U.S. Re-entry into the 2015 Paris Climate Agreement and Implications for the EU, Korea, China, and Japan: A CGE Approach
Purpose - With renewed greenhouse gas (GHG) emissions, abatement commitments and the rejoining of the Paris Climate Agreement of 2015 by the U.S., this study assesses the impact of carbon dioxide (CO₂) emissions reduction, and the opportunity cost of the U.S. in implementing its nationally determined commitments (NDCs). Design/Methodology/Approach - The study employs the GTAP-E model, an extension of the static GTAP model with CO₂ emissions trading, and GTAP DB version 10A with a base year of 2014. Model implementation includes a baseline scenario that projects the global economy from 2014 to 2030, and four policy scenarios representing the implementation of U.S. NDC targets without and with emissions trading. Findings - Simulation results suggest that CO₂ emissions reduction with trading significantly lowers the emissions abatement cost compared to CO₂ emissions reduction with no trading. Furthermore, the study finds that CO₂ emissions reduction leads to a drop in industry output by all energy and most non-energy sectors. Simulation results illustrate that CO₂ emissions reduction by the U.S. significantly affects most of its trading partners’ real GDPs, welfare, export and import flows, and industry outputs. Research Implications - The study provides a comprehensive impact assessment of global CO₂ emissions reduction, including U.S. contributions to addressing climate change. Moreover, the study has quantified the opportunity cost the U.S. will likely pay for meeting its NDC targets, and the likely impact of CO₂ emissions reduction by the U.S. on its major trading partners, especially the EU, Korea, Japan, and China.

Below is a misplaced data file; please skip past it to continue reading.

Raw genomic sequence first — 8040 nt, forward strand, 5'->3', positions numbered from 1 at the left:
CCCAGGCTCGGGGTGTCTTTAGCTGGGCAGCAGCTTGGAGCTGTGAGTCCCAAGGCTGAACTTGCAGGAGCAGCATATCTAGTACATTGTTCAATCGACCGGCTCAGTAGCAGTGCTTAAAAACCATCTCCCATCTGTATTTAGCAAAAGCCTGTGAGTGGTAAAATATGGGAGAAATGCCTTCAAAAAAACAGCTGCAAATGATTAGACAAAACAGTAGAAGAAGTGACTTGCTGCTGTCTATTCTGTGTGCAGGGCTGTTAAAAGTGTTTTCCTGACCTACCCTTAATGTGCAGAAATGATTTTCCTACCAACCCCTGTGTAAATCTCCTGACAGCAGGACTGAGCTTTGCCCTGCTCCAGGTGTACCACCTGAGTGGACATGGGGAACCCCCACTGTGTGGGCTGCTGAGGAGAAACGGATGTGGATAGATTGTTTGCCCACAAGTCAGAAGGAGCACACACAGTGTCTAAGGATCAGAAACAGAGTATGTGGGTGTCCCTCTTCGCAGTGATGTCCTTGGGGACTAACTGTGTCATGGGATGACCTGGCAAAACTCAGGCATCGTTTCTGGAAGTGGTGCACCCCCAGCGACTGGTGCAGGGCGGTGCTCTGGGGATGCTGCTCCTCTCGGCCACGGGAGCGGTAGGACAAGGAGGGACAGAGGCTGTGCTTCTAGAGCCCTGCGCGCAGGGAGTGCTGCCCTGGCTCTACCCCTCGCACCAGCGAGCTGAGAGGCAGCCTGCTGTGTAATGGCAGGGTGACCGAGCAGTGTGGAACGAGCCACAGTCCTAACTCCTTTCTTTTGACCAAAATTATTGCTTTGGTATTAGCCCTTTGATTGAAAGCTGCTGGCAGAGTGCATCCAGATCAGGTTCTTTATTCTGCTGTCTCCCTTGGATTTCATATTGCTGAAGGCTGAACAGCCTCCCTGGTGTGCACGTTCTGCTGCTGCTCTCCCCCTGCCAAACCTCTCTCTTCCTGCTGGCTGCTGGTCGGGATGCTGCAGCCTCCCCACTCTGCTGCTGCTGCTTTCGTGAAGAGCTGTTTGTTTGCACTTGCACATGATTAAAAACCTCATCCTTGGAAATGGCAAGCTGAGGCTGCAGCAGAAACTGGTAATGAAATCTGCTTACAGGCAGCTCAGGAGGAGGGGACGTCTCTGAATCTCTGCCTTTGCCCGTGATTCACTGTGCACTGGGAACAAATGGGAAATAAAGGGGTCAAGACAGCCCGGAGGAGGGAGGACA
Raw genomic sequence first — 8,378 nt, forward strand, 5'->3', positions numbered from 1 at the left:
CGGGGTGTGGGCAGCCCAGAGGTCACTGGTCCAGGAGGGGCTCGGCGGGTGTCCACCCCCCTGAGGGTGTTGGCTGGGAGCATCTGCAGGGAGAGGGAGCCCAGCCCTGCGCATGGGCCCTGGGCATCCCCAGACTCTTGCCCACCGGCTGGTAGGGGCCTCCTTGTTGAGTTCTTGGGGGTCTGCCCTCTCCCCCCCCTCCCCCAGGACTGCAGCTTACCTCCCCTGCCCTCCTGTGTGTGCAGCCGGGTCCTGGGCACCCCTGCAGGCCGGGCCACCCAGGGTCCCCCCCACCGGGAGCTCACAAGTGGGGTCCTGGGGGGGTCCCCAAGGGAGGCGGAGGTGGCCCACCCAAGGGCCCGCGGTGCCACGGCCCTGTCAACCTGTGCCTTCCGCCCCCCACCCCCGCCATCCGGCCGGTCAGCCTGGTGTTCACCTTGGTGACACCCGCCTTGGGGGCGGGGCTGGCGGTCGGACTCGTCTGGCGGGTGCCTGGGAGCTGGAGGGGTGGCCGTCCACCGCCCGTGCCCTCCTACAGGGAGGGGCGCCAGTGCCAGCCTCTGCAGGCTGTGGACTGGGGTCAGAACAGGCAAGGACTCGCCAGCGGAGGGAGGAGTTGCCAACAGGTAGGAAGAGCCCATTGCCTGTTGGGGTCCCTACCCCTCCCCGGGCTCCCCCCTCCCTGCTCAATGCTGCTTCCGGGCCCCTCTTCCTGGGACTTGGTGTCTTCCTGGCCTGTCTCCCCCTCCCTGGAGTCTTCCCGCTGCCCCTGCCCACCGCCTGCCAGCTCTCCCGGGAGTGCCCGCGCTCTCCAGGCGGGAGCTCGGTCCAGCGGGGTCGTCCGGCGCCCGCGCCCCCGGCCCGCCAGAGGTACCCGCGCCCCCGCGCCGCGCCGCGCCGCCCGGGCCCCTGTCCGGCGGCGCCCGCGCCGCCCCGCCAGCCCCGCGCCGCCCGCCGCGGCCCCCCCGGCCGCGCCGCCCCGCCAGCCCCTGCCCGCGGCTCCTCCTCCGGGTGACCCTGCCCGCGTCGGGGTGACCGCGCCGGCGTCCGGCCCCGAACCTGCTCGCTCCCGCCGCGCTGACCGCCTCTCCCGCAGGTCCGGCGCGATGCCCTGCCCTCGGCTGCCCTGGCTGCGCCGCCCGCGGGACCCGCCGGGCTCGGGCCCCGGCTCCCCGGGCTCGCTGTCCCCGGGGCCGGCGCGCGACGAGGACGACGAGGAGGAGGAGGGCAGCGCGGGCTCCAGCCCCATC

Ⅱ. The GTAP-E Model
Ⅲ. Data and Simulation Architecture
IV. Simulation Outcomes